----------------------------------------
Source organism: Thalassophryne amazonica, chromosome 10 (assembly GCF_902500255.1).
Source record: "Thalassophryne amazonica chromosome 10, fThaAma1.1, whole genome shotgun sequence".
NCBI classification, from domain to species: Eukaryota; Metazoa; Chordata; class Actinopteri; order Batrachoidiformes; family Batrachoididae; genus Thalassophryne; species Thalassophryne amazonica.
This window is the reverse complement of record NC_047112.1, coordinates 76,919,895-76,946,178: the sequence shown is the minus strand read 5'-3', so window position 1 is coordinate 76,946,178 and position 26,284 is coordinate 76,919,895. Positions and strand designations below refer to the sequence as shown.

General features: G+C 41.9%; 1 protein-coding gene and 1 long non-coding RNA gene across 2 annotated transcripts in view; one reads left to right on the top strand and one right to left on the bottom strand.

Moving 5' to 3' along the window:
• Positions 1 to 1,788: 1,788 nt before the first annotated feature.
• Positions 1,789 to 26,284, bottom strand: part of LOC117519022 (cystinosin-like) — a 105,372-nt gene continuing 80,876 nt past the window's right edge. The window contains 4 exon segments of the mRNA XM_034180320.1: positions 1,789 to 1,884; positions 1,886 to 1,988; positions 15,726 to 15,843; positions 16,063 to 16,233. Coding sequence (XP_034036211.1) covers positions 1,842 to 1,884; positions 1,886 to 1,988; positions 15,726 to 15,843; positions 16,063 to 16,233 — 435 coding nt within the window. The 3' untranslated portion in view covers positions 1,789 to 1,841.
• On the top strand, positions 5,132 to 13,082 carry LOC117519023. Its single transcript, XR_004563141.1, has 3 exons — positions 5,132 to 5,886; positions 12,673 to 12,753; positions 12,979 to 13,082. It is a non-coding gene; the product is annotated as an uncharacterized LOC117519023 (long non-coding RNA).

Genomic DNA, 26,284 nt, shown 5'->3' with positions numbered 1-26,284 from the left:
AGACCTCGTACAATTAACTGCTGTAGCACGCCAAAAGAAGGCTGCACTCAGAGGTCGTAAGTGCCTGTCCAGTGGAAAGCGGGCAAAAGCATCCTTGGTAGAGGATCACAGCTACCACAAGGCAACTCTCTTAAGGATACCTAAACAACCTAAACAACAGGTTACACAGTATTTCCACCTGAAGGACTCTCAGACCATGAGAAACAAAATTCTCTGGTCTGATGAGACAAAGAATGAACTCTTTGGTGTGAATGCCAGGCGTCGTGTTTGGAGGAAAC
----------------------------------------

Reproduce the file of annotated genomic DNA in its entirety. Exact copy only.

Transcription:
Source organism: Thalassophryne amazonica, chromosome 10 (assembly GCF_902500255.1).
Source record: "Thalassophryne amazonica chromosome 10, fThaAma1.1, whole genome shotgun sequence".
NCBI classification, from domain to species: Eukaryota; Metazoa; Chordata; class Actinopteri; order Batrachoidiformes; family Batrachoididae; genus Thalassophryne; species Thalassophryne amazonica.
This window is the reverse complement of record NC_047112.1, coordinates 76,919,895-76,946,178: the sequence shown is the minus strand read 5'-3', so window position 1 is coordinate 76,946,178 and position 26,284 is coordinate 76,919,895. Positions and strand designations below refer to the sequence as shown.

General features: G+C 41.9%; 1 protein-coding gene and 1 long non-coding RNA gene across 2 annotated transcripts in view; one reads left to right on the top strand and one right to left on the bottom strand.

Moving 5' to 3' along the window:
• Positions 1 to 1,788: 1,788 nt before the first annotated feature.
• Positions 1,789 to 26,284, bottom strand: part of LOC117519022 (cystinosin-like) — a 105,372-nt gene continuing 80,876 nt past the window's right edge. The window contains 4 exon segments of the mRNA XM_034180320.1: positions 1,789 to 1,884; positions 1,886 to 1,988; positions 15,726 to 15,843; positions 16,063 to 16,233. Coding sequence (XP_034036211.1) covers positions 1,842 to 1,884; positions 1,886 to 1,988; positions 15,726 to 15,843; positions 16,063 to 16,233 — 435 coding nt within the window. The 3' untranslated portion in view covers positions 1,789 to 1,841.
• On the top strand, positions 5,132 to 13,082 carry LOC117519023. Its single transcript, XR_004563141.1, has 3 exons — positions 5,132 to 5,886; positions 12,673 to 12,753; positions 12,979 to 13,082. It is a non-coding gene; the product is annotated as an uncharacterized LOC117519023 (long non-coding RNA).

Genomic DNA, 26,284 nt, shown 5'->3' with positions numbered 1-26,284 from the left:
AGACCTCGTACAATTAACTGCTGTAGCACGCCAAAAGAAGGCTGCACTCAGAGGTCGTAAGTGCCTGTCCAGTGGAAAGCGGGCAAAAGCATCCTTGGTAGAGGATCACAGCTACCACAAGGCAACTCTCTTAAGGATACCTAAACAACCTAAACAACAGGTTACACAGTATTTCCACCTGAAGGACTCTCAGACCATGAGAAACAAAATTCTCTGGTCTGATGAGACAAAGAATGAACTCTTTGGTGTGAATGCCAGGCGTCGTGTTTGGAGGAAAC